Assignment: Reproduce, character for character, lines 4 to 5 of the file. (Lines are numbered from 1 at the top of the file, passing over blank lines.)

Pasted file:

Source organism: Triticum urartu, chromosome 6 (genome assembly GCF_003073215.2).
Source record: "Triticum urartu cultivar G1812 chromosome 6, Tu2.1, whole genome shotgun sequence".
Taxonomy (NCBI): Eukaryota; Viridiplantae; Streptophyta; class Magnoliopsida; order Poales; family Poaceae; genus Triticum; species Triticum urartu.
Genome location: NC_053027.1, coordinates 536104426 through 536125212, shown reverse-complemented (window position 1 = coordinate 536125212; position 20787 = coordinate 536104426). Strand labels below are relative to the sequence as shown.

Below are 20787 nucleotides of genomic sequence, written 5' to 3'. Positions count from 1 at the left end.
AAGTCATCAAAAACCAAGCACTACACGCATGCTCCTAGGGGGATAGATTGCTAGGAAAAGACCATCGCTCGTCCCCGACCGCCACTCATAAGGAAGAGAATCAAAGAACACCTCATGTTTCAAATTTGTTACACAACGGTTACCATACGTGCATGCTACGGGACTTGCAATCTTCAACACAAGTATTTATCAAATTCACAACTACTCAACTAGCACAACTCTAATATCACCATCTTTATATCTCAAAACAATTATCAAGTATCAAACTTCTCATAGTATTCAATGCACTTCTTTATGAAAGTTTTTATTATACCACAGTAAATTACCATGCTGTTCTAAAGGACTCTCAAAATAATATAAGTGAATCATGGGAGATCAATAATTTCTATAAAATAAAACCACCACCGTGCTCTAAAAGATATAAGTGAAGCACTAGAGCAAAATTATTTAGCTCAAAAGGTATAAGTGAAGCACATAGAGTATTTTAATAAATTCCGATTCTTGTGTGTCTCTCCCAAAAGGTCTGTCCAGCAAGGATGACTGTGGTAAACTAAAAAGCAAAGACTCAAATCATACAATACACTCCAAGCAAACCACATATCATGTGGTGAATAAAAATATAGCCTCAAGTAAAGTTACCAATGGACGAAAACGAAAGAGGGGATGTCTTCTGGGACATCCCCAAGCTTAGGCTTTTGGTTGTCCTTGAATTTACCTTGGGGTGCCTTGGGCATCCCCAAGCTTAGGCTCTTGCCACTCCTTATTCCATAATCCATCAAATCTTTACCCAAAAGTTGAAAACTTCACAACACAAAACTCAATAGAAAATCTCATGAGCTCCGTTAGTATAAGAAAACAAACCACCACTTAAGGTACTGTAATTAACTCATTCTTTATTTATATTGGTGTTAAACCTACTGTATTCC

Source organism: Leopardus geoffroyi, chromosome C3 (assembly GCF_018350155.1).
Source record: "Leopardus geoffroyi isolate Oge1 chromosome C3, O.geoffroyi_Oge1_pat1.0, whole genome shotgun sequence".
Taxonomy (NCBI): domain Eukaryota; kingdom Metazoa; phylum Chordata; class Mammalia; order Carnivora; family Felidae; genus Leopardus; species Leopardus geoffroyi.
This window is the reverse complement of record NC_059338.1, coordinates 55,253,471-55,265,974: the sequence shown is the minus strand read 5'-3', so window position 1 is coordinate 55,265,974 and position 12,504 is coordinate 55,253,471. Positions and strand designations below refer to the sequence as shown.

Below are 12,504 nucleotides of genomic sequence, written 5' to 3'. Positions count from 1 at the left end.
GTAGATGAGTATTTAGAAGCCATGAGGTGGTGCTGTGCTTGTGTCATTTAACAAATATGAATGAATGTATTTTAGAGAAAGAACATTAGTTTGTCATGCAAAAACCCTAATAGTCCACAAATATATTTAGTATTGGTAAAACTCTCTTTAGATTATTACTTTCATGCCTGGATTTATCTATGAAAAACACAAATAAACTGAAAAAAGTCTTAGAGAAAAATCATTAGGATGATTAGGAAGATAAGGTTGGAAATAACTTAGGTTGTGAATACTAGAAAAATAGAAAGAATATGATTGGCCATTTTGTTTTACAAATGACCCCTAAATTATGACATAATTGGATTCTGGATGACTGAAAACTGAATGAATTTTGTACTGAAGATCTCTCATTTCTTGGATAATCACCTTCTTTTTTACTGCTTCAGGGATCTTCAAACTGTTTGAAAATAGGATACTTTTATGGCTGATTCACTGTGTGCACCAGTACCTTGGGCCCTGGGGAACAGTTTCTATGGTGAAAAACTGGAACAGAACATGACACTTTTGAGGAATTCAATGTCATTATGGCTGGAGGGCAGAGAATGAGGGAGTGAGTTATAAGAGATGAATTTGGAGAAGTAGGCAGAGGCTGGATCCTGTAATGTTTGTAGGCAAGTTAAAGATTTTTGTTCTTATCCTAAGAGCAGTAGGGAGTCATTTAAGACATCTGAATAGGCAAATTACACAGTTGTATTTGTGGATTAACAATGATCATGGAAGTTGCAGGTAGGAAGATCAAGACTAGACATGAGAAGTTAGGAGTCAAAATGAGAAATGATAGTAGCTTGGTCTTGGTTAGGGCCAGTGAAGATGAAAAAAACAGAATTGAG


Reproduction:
Genome location: NC_053027.1, coordinates 536104426 through 536125212, shown reverse-complemented (window position 1 = coordinate 536125212; position 20787 = coordinate 536104426). Strand labels below are relative to the sequence as shown.

Below are 20787 nucleotides of genomic sequence, written 5' to 3'. Positions count from 1 at the left end.